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Did the Children Cry: Hitler's War Against Jewish and Polish Children, 1939-45 (Hitler's War Against Jewish and Polish Children, 1939-1945) Paperback – July 1, 2001
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About the Author
Richard C Lukas has authored and co-authored nine books. He earned his Ph.D. in history from Florida State University, and in recognition of his scholarship, Alliance College granted him the honorary degree of Doctor of Humane Letters in 1987. He resides in Florida.
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My mother never saw her father again because he was in a Prisoner of War Camp in Dusseldorf, Germany for the Polish Home Army and did not see him until she was 19 years old in America. On top of that, my mother's farm animals and livestock were murdered as well as the invasion of Nazis in her home.
My parents were never really the children that they were supposed to be because of the War. The war against the children of Poland whether they were Jewish or Catholic remains forgotten among the books about the Holocaust and World War II. My father died a month after he finally admitted to the slaughter. It was only after my research that I learned that his friends and neighbors were Jews. My aunt recalls her first boyfriend who was shot to death for delivering newspapers. My father also remembered his parents talking about how the Nazis were going to kill all of them and since Treblinka was a train stop away, it was a possible reality that they would all be next to the gas chambers. The children were witnesses to great horror during World War II such as the bodies of soldiers, friends, neighbors, and relatives among their midst as well as the destruction of their own community. The author does a superb job in helping us understand the children's plight. Unlike adults, the children were innocent victims and now many are in their seventies and they haven't discussed the horrors of war with the younger generations. Unlike the concentration camp survivors, many Poles don't talk about the war. After World War II, there was communism which was an improvement since instead of being killed that you were arrested. The psychological horrors from World War II can be argued forever. The truth is that a holocaust is happening somewhere. The Polish countryside that was once littered with crops turned to a killing fields of rotting corpses and death.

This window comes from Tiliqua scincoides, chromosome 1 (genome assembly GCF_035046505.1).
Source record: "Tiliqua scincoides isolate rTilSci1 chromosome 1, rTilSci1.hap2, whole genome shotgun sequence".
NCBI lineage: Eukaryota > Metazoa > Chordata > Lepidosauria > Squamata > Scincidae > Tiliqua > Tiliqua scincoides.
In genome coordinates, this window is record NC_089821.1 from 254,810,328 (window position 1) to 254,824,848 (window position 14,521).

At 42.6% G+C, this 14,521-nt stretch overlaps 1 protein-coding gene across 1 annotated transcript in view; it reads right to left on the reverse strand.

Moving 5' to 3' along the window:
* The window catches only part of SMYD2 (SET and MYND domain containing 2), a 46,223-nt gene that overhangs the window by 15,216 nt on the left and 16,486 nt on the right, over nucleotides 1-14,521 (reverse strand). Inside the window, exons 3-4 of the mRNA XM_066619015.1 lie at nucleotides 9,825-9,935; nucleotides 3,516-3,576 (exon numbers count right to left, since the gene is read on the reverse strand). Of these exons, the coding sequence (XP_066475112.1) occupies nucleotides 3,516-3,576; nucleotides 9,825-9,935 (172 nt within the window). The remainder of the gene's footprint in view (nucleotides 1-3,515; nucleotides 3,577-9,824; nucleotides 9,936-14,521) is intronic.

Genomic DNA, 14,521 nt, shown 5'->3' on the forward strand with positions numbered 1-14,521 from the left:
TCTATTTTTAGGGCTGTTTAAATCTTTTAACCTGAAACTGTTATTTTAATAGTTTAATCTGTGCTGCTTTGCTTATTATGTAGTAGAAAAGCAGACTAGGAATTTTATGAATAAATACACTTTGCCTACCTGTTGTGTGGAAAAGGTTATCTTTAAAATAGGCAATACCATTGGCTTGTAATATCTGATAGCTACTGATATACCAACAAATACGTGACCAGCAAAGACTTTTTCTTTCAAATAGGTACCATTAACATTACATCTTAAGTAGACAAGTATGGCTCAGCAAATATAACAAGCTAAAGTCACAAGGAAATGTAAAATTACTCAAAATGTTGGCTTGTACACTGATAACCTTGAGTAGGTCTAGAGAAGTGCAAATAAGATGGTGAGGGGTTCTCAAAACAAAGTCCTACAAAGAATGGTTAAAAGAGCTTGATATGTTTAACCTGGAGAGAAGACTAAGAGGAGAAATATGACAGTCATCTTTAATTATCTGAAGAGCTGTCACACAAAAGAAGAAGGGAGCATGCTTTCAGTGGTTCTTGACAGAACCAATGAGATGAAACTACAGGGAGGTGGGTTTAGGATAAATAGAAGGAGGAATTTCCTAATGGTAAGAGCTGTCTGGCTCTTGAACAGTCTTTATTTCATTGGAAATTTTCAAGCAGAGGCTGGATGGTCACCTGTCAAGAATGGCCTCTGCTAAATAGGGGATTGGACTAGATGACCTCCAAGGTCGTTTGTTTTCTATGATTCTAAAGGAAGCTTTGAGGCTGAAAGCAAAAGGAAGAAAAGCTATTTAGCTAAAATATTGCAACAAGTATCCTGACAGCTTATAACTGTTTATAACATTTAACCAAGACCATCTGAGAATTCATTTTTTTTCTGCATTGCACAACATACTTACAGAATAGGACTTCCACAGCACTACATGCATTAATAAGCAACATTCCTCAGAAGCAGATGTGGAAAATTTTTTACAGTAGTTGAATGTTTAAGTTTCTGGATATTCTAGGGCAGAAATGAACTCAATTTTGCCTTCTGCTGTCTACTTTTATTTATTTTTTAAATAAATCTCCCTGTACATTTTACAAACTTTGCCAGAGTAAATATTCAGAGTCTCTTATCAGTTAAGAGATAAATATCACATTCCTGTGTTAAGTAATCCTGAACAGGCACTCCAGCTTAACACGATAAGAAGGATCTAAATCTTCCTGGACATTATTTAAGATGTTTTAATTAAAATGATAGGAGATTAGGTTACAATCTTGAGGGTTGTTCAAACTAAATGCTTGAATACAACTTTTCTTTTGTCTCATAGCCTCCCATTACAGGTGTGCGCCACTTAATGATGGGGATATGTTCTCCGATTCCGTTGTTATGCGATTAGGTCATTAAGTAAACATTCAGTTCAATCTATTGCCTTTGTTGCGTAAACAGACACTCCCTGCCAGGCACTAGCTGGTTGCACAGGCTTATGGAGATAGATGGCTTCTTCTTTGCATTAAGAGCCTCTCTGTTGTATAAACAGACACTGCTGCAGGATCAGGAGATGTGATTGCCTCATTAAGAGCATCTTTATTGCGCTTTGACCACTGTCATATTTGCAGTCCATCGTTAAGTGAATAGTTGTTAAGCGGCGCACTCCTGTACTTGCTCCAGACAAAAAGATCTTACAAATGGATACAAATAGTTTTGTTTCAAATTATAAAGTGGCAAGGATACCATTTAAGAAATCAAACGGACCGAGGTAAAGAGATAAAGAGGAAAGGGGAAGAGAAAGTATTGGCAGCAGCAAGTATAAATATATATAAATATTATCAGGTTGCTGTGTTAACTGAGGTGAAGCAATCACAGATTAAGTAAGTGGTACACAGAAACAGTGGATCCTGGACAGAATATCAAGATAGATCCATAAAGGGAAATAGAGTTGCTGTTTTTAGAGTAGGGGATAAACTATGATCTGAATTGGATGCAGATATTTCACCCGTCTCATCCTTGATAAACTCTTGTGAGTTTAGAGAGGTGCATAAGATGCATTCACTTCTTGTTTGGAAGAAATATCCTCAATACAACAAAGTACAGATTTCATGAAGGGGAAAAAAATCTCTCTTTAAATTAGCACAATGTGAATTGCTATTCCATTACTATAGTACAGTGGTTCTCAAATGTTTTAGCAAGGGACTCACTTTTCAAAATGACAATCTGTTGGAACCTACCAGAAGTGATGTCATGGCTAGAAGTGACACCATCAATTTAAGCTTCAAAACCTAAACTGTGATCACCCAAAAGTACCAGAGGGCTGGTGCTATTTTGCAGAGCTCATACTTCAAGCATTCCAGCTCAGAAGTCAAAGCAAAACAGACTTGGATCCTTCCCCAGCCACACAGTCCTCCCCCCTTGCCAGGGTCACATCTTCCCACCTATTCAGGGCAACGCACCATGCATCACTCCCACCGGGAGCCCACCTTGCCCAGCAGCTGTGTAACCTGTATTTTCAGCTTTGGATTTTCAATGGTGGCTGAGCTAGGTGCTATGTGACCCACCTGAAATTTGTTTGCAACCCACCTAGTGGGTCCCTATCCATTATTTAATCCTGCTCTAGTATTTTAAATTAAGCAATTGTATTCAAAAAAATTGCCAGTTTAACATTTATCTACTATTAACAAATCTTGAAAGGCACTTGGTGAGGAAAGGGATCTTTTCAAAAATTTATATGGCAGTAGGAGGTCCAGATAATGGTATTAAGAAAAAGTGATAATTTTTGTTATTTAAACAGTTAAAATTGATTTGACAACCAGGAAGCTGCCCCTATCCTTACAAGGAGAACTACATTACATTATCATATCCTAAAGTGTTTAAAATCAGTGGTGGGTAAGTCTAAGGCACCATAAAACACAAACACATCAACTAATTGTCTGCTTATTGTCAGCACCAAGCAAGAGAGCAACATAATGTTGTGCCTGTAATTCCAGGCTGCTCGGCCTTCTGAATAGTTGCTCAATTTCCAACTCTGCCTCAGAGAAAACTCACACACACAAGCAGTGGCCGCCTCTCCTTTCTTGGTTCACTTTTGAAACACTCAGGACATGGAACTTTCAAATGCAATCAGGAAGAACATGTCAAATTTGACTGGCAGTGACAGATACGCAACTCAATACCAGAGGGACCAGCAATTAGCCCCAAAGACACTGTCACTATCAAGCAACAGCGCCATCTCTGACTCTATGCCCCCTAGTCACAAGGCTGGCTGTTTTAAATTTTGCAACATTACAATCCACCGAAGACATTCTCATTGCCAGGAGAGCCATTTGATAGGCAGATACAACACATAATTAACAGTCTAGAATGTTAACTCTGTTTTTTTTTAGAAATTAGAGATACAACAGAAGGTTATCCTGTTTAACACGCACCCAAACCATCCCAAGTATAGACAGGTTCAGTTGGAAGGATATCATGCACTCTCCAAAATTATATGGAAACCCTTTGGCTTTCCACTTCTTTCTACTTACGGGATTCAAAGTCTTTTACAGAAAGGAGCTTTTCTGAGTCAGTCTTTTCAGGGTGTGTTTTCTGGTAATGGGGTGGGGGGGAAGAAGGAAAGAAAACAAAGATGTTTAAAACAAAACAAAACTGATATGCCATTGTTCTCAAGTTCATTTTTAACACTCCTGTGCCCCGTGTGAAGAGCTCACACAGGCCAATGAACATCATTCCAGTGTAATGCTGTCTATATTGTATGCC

I really did not learn much except the scope of the slaughter of children from this book. Lukas repeats some of the narrative that he wrote in The Forgotten Holocaust, almost word for word. So that was a bit disappointing.
What was quite surprising to me was that I found mention of my mother, her fiance, and the youngster who made up their little trio of saboteurs/couriers in the Sokol battalion during the Warsaw Uprising. The reference was unmistakeable, as he referred to them by name, but the translation from the original Polish reference was not well articulated. I don't know if he used Google translator or just a bad human translator, because the translation was pretty concrete and with better interpretation could have been a bit more comprehensible.
All in all, this is a book that really does not add THAT much to the repertoire of WW II literature or to the Holocaust literature. Lifton and other Holocaust writers have dealt with this subject already, although admittedly they did conflate the Gentile and Jewish numbers. It is this conflation that obscures the fact that there were more than Jewish children who suffered and died. The fact that Lukas broke them out and discussed the context for the deaths of each set of children is the value of this small book.